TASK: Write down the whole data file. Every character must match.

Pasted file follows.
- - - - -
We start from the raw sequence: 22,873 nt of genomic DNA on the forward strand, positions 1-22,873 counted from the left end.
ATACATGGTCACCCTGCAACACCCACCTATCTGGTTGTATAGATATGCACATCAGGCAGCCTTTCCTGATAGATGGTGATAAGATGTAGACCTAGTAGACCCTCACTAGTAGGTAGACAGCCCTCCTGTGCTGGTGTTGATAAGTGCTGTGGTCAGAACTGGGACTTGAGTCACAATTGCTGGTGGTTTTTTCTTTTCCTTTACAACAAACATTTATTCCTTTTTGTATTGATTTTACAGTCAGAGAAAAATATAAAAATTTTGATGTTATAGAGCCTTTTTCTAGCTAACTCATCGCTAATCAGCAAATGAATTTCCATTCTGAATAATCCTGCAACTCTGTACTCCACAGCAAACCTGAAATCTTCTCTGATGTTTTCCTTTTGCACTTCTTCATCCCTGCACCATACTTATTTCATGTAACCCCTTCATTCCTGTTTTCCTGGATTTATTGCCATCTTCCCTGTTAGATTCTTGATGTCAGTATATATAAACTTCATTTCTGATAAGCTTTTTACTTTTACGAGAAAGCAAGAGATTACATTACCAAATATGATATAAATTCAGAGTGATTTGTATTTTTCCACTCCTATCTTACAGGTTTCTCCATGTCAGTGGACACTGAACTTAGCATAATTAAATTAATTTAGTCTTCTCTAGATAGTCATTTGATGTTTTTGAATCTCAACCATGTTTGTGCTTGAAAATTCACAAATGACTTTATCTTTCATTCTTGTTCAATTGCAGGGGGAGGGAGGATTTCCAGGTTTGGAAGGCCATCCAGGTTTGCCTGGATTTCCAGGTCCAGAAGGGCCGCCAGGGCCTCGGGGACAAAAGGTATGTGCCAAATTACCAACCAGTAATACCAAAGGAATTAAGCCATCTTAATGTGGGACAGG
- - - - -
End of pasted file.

We start from the raw sequence: 22,873 nt of genomic DNA on the forward strand, positions 1-22,873 counted from the left end.
ATACATGGTCACCCTGCAACACCCACCTATCTGGTTGTATAGATATGCACATCAGGCAGCCTTTCCTGATAGATGGTGATAAGATGTAGACCTAGTAGACCCTCACTAGTAGGTAGACAGCCCTCCTGTGCTGGTGTTGATAAGTGCTGTGGTCAGAACTGGGACTTGAGTCACAATTGCTGGTGGTTTTTTCTTTTCCTTTACAACAAACATTTATTCCTTTTTGTATTGATTTTACAGTCAGAGAAAAATATAAAAATTTTGATGTTATAGAGCCTTTTTCTAGCTAACTCATCGCTAATCAGCAAATGAATTTCCATTCTGAATAATCCTGCAACTCTGTACTCCACAGCAAACCTGAAATCTTCTCTGATGTTTTCCTTTTGCACTTCTTCATCCCTGCACCATACTTATTTCATGTAACCCCTTCATTCCTGTTTTCCTGGATTTATTGCCATCTTCCCTGTTAGATTCTTGATGTCAGTATATATAAACTTCATTTCTGATAAGCTTTTTACTTTTACGAGAAAGCAAGAGATTACATTACCAAATATGATATAAATTCAGAGTGATTTGTATTTTTCCACTCCTATCTTACAGGTTTCTCCATGTCAGTGGACACTGAACTTAGCATAATTAAATTAATTTAGTCTTCTCTAGATAGTCATTTGATGTTTTTGAATCTCAACCATGTTTGTGCTTGAAAATTCACAAATGACTTTATCTTTCATTCTTGTTCAATTGCAGGGGGAGGGAGGATTTCCAGGTTTGGAAGGCCATCCAGGTTTGCCTGGATTTCCAGGTCCAGAAGGGCCGCCAGGGCCTCGGGGACAAAAGGTATGTGCCAAATTACCAACCAGTAATACCAAAGGAATTAAGCCATCTTAATGTGGGACAGG